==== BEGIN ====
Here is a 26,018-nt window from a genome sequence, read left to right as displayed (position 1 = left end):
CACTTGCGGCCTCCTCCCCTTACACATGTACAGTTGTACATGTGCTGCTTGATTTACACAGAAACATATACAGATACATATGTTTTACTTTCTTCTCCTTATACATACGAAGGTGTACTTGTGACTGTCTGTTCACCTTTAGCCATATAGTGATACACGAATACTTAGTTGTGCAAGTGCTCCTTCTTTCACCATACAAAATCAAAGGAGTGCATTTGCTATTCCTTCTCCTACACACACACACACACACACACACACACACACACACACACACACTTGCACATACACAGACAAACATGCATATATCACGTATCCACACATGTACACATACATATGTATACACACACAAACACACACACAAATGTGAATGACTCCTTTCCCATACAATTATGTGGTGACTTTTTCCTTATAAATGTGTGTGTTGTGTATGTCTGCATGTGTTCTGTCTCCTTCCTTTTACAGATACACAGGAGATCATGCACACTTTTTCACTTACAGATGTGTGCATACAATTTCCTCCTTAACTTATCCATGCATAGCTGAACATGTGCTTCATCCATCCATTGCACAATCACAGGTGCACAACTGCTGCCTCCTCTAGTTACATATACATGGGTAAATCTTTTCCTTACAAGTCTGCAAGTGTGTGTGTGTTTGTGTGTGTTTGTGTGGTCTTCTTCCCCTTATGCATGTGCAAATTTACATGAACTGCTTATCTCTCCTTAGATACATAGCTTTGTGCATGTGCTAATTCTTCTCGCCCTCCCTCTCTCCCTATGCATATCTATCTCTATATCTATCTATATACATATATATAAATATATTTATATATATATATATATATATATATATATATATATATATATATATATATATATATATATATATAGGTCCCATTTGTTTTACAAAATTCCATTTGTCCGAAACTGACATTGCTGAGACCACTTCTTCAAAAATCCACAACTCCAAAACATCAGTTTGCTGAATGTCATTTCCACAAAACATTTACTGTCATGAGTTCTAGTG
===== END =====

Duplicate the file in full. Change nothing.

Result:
Here is a 26,018-nt window from a genome sequence, read left to right as displayed (position 1 = left end):
CACTTGCGGCCTCCTCCCCTTACACATGTACAGTTGTACATGTGCTGCTTGATTTACACAGAAACATATACAGATACATATGTTTTACTTTCTTCTCCTTATACATACGAAGGTGTACTTGTGACTGTCTGTTCACCTTTAGCCATATAGTGATACACGAATACTTAGTTGTGCAAGTGCTCCTTCTTTCACCATACAAAATCAAAGGAGTGCATTTGCTATTCCTTCTCCTACACACACACACACACACACACACACACACACACACACACACACTTGCACATACACAGACAAACATGCATATATCACGTATCCACACATGTACACATACATATGTATACACACACAAACACACACACAAATGTGAATGACTCCTTTCCCATACAATTATGTGGTGACTTTTTCCTTATAAATGTGTGTGTTGTGTATGTCTGCATGTGTTCTGTCTCCTTCCTTTTACAGATACACAGGAGATCATGCACACTTTTTCACTTACAGATGTGTGCATACAATTTCCTCCTTAACTTATCCATGCATAGCTGAACATGTGCTTCATCCATCCATTGCACAATCACAGGTGCACAACTGCTGCCTCCTCTAGTTACATATACATGGGTAAATCTTTTCCTTACAAGTCTGCAAGTGTGTGTGTGTTTGTGTGTGTTTGTGTGGTCTTCTTCCCCTTATGCATGTGCAAATTTACATGAACTGCTTATCTCTCCTTAGATACATAGCTTTGTGCATGTGCTAATTCTTCTCGCCCTCCCTCTCTCCCTATGCATATCTATCTCTATATCTATCTATATACATATATATAAATATATTTATATATATATATATATATATATATATATATATATATATATATATATATATATATATATATATAGGTCCCATTTGTTTTACAAAATTCCATTTGTCCGAAACTGACATTGCTGAGACCACTTCTTCAAAAATCCACAACTCCAAAACATCAGTTTGCTGAATGTCATTTCCACAAAACATTTACTGTCATGAGTTCTAGTG